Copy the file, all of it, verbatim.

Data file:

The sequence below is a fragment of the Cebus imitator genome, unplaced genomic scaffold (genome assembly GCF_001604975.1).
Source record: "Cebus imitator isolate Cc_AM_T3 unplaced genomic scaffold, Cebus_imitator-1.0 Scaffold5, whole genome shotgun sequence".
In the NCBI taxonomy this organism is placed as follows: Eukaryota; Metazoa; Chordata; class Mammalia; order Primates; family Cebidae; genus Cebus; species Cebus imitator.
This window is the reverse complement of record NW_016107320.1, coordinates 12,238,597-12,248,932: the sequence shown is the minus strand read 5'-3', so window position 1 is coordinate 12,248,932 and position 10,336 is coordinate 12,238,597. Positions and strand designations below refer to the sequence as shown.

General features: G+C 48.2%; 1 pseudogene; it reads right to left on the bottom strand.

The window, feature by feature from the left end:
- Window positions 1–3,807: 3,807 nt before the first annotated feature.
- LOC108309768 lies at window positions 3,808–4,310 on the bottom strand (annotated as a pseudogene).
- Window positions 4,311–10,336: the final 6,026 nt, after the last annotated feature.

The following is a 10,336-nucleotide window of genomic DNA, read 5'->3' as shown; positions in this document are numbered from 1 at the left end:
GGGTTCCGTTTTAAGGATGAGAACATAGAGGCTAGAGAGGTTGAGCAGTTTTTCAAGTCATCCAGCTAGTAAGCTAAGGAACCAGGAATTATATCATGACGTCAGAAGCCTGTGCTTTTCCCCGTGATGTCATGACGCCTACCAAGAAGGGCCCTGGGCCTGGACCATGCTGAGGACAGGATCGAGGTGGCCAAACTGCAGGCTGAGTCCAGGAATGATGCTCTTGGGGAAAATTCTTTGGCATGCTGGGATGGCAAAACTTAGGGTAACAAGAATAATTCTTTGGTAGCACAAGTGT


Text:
The sequence below is a fragment of the Cebus imitator genome, unplaced genomic scaffold (genome assembly GCF_001604975.1).
Source record: "Cebus imitator isolate Cc_AM_T3 unplaced genomic scaffold, Cebus_imitator-1.0 Scaffold5, whole genome shotgun sequence".
In the NCBI taxonomy this organism is placed as follows: Eukaryota; Metazoa; Chordata; class Mammalia; order Primates; family Cebidae; genus Cebus; species Cebus imitator.
This window is the reverse complement of record NW_016107320.1, coordinates 12,238,597-12,248,932: the sequence shown is the minus strand read 5'-3', so window position 1 is coordinate 12,248,932 and position 10,336 is coordinate 12,238,597. Positions and strand designations below refer to the sequence as shown.

General features: G+C 48.2%; 1 pseudogene; it reads right to left on the bottom strand.

The window, feature by feature from the left end:
- Window positions 1–3,807: 3,807 nt before the first annotated feature.
- LOC108309768 lies at window positions 3,808–4,310 on the bottom strand (annotated as a pseudogene).
- Window positions 4,311–10,336: the final 6,026 nt, after the last annotated feature.

The following is a 10,336-nucleotide window of genomic DNA, read 5'->3' as shown; positions in this document are numbered from 1 at the left end:
GGGTTCCGTTTTAAGGATGAGAACATAGAGGCTAGAGAGGTTGAGCAGTTTTTCAAGTCATCCAGCTAGTAAGCTAAGGAACCAGGAATTATATCATGACGTCAGAAGCCTGTGCTTTTCCCCGTGATGTCATGACGCCTACCAAGAAGGGCCCTGGGCCTGGACCATGCTGAGGACAGGATCGAGGTGGCCAAACTGCAGGCTGAGTCCAGGAATGATGCTCTTGGGGAAAATTCTTTGGCATGCTGGGATGGCAAAACTTAGGGTAACAAGAATAATTCTTTGGTAGCACAAGTGT